Acquisition of land from farmers, tribals, shopkeepers and residents and others for industry and infrastructure projects has become a hot-button issue all over the country.
Mediapersons, it seems, are not immune.
The high-profile National Media Cooperative (NMC) housing society in Gurgaon—home to 190 of the capital’s boldfaced names in imprintlines—has landed bang in the centre of a storm.
M.J. Akbar‘s weekly Sunday Guardian newspaper reports that the management of the residents’ welfare association (RWA) of the NMC media co-op society has surrendered two acres of land, reportedly worth around Rs 200 crore, to the Haryana urban development authority (HUDA) without following proper procedure.
HUDA has, in turn, transferred the land to a consortium led by the controversial developer DLF, which is behind the Rapid Metro Rail Gurgaon (RMG) that will run through the satellite city’s major touchpoints.
The president of the RWA, Raj Chengappa, currently editor-in-chief of The Tribune, Chandigarh, has declined comment to the paper. But another former president of the RWA, Inderjit Badhwar, has confirmed that construction of pillars for the metro line is going on in the controversial bit of land.
“At present rate, the land is worth Rs 200 crore. If the HUDA wanted the land for public purpose, it should have been acquired under the Land Acquisition Act (LAC). We should have been paid the compensation. What we don’t understand is on what ground the RWA management surrendered the piece of land, without taking all the residents into confidence,” Badhwar is quoted as saying.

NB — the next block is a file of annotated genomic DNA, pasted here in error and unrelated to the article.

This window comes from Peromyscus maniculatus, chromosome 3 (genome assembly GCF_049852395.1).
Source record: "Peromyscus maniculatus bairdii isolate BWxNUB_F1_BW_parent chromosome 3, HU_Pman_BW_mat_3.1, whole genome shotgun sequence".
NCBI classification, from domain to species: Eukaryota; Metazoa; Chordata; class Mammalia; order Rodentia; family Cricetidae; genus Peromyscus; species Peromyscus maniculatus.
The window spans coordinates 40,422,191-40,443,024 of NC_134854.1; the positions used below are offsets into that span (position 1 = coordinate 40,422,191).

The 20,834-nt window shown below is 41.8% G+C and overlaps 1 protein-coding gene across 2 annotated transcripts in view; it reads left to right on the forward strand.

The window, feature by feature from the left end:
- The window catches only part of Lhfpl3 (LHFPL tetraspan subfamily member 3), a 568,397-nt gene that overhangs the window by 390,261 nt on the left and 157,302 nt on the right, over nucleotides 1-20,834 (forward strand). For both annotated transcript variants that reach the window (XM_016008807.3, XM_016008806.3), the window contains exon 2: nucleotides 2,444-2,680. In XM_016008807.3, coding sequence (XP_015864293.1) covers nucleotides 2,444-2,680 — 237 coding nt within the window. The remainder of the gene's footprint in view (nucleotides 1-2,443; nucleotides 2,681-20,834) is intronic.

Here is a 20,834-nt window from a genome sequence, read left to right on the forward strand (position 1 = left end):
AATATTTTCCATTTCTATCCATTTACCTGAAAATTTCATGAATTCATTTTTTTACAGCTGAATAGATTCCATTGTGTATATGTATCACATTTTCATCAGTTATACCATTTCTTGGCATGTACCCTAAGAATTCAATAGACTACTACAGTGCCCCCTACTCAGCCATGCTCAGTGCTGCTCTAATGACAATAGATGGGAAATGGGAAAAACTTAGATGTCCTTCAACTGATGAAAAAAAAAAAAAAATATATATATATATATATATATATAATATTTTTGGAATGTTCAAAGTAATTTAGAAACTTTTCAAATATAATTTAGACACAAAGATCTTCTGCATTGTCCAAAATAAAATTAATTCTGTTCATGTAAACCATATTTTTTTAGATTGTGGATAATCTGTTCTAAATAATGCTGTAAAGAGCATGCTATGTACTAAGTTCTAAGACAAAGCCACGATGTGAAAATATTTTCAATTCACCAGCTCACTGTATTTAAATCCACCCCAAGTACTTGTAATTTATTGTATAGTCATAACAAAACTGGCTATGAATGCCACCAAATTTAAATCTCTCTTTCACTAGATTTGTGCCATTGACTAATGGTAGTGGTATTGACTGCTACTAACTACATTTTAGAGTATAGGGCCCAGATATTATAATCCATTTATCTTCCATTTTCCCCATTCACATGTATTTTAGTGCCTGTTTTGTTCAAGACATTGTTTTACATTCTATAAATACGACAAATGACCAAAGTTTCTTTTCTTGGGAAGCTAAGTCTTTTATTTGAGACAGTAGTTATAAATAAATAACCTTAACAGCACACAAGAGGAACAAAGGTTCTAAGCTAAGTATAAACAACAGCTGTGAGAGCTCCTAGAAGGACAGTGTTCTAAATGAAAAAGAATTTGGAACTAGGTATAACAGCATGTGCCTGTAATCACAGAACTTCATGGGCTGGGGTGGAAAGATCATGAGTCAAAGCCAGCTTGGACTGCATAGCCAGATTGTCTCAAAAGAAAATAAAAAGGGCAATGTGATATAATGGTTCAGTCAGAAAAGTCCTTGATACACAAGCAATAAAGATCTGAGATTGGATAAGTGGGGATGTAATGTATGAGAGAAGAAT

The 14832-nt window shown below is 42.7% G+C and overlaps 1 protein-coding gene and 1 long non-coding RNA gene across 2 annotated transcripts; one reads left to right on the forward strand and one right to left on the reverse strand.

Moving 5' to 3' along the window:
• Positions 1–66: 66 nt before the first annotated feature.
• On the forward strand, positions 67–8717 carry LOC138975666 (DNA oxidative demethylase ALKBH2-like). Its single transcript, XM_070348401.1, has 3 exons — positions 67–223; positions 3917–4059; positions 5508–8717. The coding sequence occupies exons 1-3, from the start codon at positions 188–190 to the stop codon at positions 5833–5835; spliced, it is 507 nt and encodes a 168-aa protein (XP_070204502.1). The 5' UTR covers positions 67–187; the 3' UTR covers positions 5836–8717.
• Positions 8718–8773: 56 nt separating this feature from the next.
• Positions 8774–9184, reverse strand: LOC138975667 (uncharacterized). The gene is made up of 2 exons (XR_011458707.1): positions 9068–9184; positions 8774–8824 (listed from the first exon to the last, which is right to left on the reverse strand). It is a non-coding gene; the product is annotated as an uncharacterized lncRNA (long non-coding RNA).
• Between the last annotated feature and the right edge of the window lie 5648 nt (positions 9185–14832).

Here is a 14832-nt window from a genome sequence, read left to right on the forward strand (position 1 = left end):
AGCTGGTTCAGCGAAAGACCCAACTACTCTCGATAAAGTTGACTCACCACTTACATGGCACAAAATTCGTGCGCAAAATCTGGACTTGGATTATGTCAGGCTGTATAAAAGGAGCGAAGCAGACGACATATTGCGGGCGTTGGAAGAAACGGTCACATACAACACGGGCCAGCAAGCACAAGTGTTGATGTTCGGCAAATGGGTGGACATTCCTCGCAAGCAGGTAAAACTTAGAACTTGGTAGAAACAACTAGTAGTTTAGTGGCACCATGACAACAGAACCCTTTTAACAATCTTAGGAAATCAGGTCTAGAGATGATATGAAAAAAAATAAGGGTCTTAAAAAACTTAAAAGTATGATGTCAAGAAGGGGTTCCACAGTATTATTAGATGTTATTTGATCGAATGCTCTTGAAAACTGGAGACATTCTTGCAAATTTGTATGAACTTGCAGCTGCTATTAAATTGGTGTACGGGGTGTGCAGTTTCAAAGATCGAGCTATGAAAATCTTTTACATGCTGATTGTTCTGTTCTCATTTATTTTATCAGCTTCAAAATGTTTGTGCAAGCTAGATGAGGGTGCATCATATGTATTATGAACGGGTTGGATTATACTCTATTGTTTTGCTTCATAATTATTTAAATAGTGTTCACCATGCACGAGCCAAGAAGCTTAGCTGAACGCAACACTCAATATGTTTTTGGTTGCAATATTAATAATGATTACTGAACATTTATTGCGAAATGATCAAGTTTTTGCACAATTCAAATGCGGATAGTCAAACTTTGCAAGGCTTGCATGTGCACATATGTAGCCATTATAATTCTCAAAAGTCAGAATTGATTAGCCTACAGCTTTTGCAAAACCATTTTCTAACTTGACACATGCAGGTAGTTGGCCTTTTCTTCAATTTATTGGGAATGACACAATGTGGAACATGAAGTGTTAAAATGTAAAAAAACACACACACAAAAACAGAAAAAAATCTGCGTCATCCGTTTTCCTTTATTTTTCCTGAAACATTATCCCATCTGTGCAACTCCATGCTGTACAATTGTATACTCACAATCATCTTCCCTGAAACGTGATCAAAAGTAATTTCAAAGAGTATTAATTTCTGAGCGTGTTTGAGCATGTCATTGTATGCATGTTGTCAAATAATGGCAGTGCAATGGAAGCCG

Both Chengappa and Badhwar are former employees of India Today* magazine.
Badhwar says a four-member committee headed by former Tribune editor Hari Jaisingh has been formed to investigate how and why the land was transferred to HUDA.
However, an unnamed general secretary of the RWA is quoted by The Sunday Guardian as saying that the land was not surrendered but taken over by HUDA under the terms of the license given to the NMC housing society in 1993.
* Disclosures apply
The people in high level are involved in this scam. It is always the weaker section of society whose properties are unlawfully acquired for the rich. They know media will raise some hangama which eventually die of natural death.
Iwas heartened by common-sense of village folk of kumaon during the course of their struggle with the britishers who were acquiring their land under the forest act of 1878.they said that that the british colonial rulers were not rulers in the sense they understood what a ruler to be.they said that their rajas did justice because they were not alligned to any class or vested interest.britishers were not only with the bania (trader/merchant) but was itself bania(trader).unfortunately what is happening in the case of media campus is exactly this.now after as you rightly said villagers,tribals etc now it is the turn of journalists loosing their land.